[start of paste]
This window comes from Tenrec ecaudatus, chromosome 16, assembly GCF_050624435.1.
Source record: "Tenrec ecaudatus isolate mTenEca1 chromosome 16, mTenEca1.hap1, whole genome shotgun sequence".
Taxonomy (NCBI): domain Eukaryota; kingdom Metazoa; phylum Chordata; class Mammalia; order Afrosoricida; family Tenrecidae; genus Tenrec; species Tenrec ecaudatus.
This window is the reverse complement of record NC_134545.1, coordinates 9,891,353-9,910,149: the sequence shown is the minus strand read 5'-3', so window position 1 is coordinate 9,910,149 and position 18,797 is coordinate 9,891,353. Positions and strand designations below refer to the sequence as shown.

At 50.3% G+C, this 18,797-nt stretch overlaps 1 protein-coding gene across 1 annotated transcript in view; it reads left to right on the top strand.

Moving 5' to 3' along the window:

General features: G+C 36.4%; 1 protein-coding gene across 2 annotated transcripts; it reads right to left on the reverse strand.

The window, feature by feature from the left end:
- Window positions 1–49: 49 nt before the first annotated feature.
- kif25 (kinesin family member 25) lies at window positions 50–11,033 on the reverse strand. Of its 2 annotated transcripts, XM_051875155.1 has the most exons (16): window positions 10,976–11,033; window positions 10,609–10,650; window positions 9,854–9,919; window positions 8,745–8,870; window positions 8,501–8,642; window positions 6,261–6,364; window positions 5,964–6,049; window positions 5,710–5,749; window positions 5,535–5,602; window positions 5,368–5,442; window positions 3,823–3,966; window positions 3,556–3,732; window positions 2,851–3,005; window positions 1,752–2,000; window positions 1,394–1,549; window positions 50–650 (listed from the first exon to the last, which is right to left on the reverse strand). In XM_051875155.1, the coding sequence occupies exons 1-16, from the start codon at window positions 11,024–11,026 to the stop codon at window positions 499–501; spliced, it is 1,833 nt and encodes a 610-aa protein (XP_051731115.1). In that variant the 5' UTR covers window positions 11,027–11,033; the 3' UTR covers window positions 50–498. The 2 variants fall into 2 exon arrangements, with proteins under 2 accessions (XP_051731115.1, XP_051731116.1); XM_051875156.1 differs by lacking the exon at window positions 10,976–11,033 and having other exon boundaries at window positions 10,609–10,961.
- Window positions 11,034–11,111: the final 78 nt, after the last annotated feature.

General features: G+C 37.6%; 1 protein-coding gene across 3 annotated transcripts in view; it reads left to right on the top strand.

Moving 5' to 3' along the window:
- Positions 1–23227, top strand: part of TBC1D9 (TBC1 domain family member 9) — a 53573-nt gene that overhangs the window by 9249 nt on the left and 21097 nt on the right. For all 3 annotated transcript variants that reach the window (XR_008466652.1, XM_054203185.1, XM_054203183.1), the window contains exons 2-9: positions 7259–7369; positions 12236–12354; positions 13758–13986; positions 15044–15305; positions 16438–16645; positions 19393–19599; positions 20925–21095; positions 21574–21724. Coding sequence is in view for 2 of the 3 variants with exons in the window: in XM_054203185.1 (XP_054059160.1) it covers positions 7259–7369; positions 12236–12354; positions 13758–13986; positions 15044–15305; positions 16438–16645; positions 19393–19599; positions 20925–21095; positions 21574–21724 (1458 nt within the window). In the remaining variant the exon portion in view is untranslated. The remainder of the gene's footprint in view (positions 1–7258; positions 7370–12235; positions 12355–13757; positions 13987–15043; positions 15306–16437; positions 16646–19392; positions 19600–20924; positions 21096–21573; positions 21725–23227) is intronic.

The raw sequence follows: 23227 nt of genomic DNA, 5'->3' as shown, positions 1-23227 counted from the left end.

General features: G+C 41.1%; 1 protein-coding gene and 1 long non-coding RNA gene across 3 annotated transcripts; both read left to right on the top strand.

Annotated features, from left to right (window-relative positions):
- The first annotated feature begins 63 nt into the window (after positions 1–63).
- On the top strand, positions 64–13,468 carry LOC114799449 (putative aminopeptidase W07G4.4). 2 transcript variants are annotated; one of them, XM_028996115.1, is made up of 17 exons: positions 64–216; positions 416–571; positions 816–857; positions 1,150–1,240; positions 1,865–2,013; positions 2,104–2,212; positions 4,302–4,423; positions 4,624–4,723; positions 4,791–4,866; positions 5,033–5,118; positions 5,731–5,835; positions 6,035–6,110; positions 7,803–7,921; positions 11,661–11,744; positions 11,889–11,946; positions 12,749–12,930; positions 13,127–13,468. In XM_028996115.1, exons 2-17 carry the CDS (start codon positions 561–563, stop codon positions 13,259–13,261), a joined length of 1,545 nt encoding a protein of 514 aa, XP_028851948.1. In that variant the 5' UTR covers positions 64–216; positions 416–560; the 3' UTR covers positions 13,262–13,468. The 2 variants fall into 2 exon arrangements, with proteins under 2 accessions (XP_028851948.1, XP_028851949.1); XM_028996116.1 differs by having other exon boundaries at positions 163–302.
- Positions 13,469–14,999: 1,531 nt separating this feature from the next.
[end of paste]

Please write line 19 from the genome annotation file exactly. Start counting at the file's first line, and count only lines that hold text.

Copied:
- On the top strand, positions 64–13,468 carry LOC114799449 (putative aminopeptidase W07G4.4). 2 transcript variants are annotated; one of them, XM_028996115.1, is made up of 17 exons: positions 64–216; positions 416–571; positions 816–857; positions 1,150–1,240; positions 1,865–2,013; positions 2,104–2,212; positions 4,302–4,423; positions 4,624–4,723; positions 4,791–4,866; positions 5,033–5,118; positions 5,731–5,835; positions 6,035–6,110; positions 7,803–7,921; positions 11,661–11,744; positions 11,889–11,946; positions 12,749–12,930; positions 13,127–13,468. In XM_028996115.1, exons 2-17 carry the CDS (start codon positions 561–563, stop codon positions 13,259–13,261), a joined length of 1,545 nt encoding a protein of 514 aa, XP_028851948.1. In that variant the 5' UTR covers positions 64–216; positions 416–560; the 3' UTR covers positions 13,262–13,468. The 2 variants fall into 2 exon arrangements, with proteins under 2 accessions (XP_028851948.1, XP_028851949.1); XM_028996116.1 differs by having other exon boundaries at positions 163–302.